Festival of Ideas May 2017
Mad to be Normal + Q&A 15
David Tennant turns in a memorable performance as Scottish psychiatrist RD Laing in Robert Mullan’s biopic of the maverick scientist.
There was no more charismatic or controversial a figure during the swinging '60s than Scottish psychiatrist R D Laing. Dubbed “the white Martin Luther King” and the “high priest of anti-psychiatry”, Laing was as famous as Dylan. In 1965, he established Kingsley Hall in East London as a medication-free community for those seriously affected by schizophrenia. His methods, which involved experimenting with LSD on his patients and practicing a form of self-healing known as metanoia, flew in the face of a medical establishment that considered Laing a dangerous radical.
Mad To Be Normal offers a powerful account of Laing’s Kingsley Hall experiment with a stunning performance from David Tennant that truly gets under the skin of an utterly compelling figure. Tennant’s nuanced, complex work conveys a sense of Laing’s immense personal charm and the combination of intelligence and arrogance that made him equally revered and reviled. The film also captures the darker side of a mercurial man who rarely made it easy for those who dared to get close to him, especially his lover Angie (Elisabeth Moss) and fearures a magnificent ensemble cast delivering heartrending performances including Michael Gambon and Gabriel Byrne.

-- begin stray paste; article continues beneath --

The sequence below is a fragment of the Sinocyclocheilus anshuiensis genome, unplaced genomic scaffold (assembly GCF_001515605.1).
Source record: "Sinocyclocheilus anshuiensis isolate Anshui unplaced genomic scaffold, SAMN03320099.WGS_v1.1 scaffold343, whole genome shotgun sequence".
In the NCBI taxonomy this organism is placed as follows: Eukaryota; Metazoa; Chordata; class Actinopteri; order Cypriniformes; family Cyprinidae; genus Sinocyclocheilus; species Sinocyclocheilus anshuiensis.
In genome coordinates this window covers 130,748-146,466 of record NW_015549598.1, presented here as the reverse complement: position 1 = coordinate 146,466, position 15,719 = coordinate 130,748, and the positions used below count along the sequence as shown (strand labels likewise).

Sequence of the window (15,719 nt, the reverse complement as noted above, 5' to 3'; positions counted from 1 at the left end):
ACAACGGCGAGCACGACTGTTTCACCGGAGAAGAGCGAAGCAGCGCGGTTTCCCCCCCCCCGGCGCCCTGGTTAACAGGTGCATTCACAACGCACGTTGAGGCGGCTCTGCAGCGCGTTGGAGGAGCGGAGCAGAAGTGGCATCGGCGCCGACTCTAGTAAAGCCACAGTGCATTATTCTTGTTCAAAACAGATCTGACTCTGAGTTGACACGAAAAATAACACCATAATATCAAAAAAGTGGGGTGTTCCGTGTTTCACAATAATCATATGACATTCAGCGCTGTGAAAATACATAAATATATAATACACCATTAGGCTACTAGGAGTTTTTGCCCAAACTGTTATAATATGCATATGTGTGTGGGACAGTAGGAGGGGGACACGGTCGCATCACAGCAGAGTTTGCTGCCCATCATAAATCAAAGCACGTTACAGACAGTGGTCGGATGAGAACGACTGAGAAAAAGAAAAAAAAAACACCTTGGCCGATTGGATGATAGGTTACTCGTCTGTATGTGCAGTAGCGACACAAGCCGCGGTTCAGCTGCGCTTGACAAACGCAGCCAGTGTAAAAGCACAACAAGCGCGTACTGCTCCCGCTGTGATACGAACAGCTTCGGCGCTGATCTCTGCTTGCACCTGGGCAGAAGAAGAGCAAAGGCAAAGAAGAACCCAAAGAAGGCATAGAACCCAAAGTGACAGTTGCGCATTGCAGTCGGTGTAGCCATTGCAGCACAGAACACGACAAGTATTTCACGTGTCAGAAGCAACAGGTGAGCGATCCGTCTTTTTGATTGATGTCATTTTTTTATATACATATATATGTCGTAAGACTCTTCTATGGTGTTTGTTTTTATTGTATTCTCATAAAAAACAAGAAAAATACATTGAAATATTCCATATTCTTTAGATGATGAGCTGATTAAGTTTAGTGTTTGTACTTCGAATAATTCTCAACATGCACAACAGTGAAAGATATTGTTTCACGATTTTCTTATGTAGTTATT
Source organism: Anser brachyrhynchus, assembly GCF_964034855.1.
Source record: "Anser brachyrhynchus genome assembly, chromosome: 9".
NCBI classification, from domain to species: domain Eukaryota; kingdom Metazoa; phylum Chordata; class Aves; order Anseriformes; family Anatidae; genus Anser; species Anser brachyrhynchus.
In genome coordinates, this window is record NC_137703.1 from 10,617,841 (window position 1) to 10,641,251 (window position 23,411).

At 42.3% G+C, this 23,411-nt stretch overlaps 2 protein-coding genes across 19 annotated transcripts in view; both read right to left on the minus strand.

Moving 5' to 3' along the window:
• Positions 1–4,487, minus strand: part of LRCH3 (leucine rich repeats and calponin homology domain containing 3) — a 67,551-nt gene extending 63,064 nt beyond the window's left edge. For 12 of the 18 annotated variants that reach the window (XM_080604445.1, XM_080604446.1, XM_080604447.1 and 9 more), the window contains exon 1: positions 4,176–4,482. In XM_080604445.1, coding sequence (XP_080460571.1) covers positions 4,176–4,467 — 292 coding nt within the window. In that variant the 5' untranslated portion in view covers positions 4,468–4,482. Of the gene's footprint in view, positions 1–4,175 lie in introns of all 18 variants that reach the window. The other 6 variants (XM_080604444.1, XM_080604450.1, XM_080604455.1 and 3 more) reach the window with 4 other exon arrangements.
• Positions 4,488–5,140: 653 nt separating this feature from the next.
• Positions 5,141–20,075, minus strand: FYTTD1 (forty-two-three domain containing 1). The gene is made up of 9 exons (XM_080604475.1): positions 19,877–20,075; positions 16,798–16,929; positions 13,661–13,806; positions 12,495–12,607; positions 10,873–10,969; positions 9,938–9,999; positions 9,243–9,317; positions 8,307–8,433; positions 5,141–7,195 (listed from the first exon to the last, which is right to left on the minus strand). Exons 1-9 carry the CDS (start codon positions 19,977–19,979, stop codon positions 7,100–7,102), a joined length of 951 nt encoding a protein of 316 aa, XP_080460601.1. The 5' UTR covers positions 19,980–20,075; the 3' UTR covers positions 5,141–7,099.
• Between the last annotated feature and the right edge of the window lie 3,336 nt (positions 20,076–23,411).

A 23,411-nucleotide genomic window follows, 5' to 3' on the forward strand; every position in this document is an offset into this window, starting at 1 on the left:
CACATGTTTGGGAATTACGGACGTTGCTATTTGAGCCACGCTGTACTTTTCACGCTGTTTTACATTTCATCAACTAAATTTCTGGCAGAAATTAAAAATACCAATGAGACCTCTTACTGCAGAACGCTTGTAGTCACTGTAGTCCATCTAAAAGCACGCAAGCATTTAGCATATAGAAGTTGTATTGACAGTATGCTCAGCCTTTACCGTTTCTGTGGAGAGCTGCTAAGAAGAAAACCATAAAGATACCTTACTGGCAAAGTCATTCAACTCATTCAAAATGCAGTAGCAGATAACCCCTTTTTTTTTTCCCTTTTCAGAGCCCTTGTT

Followed by a Q&A with director Robert Mullan.